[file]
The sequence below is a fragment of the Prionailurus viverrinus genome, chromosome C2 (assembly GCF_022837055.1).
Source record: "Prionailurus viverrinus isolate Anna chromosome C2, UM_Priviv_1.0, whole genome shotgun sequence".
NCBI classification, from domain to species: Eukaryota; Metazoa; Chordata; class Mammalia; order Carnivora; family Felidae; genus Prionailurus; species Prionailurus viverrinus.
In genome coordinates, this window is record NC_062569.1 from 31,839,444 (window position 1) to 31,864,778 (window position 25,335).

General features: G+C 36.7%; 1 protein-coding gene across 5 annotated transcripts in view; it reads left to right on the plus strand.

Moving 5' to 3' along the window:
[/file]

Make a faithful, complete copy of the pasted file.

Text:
The sequence below is a fragment of the Prionailurus viverrinus genome, chromosome C2 (assembly GCF_022837055.1).
Source record: "Prionailurus viverrinus isolate Anna chromosome C2, UM_Priviv_1.0, whole genome shotgun sequence".
NCBI classification, from domain to species: Eukaryota; Metazoa; Chordata; class Mammalia; order Carnivora; family Felidae; genus Prionailurus; species Prionailurus viverrinus.
In genome coordinates, this window is record NC_062569.1 from 31,839,444 (window position 1) to 31,864,778 (window position 25,335).

General features: G+C 36.7%; 1 protein-coding gene across 5 annotated transcripts in view; it reads left to right on the plus strand.

Moving 5' to 3' along the window: